Reported by Liku Zelleke
Xavier University in New Orleans, Louisiana, graduates the highest number of Black medical students in the United States, according to reports.
All thanks is due to the former President Norman Francis, who after becoming the first Black law student at Loyola University in 1952, went on to Xavier University (which had a small science program and only began matriculating its first medical students in 1925), where he worked on raising the number of Black doctors leaving its doors.
At the time, the university had about 1,300 Black students. Right now, Xavier’s student population is in the vicinity of 3,000 and the private tuition fees are at an affordable $19,800 per year. Yet, it holds an impressive record – even better than the likes of Harvard and Yale – when it comes to graduating Black medical students.
Apart from medicine, Xavier also graduates the highest number of Black students when it comes to bachelors in biology and physics. It ranks third for doctorates in science and engineering as well as being in the top four in graduating pharmacy students.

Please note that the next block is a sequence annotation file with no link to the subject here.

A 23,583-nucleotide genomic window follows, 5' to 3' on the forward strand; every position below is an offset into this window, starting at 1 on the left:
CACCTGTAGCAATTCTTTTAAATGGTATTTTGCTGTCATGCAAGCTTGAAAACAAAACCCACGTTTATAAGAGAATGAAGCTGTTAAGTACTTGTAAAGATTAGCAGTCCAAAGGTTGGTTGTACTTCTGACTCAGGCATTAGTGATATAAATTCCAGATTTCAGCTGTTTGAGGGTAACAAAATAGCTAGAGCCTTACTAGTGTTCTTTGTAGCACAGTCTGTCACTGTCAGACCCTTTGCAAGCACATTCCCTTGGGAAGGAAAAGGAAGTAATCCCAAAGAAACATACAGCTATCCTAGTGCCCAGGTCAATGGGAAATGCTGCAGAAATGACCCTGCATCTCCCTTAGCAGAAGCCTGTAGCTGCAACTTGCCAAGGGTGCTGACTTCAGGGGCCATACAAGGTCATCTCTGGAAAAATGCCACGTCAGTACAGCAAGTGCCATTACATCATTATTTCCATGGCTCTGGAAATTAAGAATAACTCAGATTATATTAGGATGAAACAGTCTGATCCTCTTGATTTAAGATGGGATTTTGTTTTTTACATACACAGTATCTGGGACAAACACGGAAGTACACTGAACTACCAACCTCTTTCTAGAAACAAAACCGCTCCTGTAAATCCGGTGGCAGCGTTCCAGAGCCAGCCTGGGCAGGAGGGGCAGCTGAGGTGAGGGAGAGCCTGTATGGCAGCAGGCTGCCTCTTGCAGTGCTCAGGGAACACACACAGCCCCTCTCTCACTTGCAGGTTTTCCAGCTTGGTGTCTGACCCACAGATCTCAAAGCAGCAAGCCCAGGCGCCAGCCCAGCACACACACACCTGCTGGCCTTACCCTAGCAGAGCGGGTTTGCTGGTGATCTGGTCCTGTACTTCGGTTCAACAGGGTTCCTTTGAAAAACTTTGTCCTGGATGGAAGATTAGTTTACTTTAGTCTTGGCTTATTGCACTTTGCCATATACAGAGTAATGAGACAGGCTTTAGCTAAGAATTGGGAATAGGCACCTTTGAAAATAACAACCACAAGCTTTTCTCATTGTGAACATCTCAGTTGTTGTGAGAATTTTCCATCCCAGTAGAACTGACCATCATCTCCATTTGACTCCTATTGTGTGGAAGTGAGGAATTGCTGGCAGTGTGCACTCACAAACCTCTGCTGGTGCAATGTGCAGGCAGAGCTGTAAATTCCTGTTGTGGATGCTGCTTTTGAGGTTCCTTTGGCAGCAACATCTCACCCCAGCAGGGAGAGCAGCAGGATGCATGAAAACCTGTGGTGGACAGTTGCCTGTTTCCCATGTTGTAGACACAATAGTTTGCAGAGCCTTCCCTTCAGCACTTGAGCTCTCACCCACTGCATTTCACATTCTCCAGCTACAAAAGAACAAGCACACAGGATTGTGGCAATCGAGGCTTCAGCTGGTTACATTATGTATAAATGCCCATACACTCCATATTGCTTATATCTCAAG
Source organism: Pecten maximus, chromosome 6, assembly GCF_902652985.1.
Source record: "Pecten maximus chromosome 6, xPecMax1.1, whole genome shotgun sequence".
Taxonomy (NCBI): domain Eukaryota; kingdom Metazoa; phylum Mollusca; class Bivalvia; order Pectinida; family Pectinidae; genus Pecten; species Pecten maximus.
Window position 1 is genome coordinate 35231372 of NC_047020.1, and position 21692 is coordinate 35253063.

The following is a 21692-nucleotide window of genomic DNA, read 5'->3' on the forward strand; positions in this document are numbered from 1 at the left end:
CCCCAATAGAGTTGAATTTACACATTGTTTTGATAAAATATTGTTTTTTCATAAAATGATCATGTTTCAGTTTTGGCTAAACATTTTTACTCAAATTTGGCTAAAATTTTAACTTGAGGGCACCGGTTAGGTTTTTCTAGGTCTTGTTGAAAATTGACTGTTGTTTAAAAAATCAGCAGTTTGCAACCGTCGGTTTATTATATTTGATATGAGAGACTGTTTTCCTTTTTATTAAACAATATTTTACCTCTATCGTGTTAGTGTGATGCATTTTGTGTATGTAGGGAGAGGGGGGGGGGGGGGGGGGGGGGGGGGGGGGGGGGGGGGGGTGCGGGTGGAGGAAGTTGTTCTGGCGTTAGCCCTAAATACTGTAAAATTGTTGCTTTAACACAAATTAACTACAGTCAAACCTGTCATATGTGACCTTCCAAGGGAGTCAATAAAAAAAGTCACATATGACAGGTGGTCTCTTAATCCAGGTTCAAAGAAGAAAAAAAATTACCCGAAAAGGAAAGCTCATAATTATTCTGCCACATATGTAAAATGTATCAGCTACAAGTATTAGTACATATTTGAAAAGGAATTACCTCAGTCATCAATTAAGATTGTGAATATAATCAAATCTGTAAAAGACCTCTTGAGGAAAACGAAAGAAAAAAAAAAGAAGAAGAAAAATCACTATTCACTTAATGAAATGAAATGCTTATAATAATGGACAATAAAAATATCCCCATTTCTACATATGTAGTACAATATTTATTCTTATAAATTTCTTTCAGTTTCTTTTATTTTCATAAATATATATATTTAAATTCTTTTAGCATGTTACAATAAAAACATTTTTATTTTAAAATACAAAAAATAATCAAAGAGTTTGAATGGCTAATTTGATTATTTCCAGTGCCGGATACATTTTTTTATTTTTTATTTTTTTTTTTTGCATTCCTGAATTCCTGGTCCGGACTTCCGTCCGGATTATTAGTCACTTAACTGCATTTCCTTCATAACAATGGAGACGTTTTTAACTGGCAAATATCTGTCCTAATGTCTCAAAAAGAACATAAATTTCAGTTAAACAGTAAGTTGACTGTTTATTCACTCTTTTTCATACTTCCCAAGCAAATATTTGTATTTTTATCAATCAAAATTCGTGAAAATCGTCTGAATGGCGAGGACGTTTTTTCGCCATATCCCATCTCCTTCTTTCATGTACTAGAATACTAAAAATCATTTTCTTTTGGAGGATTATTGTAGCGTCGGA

Right from the beginning, Francis knew that the low number of Black doctors wasn’t tantamount to their having been intellectually challenged, but that that they had in fact been shorted in their earlier education prior to arriving at Xavier. He decided that the focus should turn to bridging that gap before the students started college.
Francis, talking to reporters, said, “We decided we could do something about it. And what we did, what our faculty did, was just plain common sense.”
Pierre Johnson, a student at Xavier, was inspired, when at 10-years his pregnant mother visited an obstetrician – a Black doctor. This made him realize that he too could one day join the medical profession.
“He knew she was a good woman who had a problem. And he gave me, at least, something to say: ‘I can do that.'” Johnson said. And do it, he did.
Johnson graduated top of his class after coming from a low-performing high school on the south side of Chicago. He kept his dreams alive and worked towards finding pre-med opportunities and decided Xavier University was the right place for him.
Francis said, “I used to say there was no relationship between being poor and being bright. I watched all of my life young people who were poor and very bright. But research shows if you are black and born poor, you are going to live in a poor neighborhood, going to go to a poor school, and by and large, you are going to stay that way. To come out of that system, you would have to rise much higher than other youngsters who had every resource.”
Johnson is now a practicing doctor in Decatur, Illinois.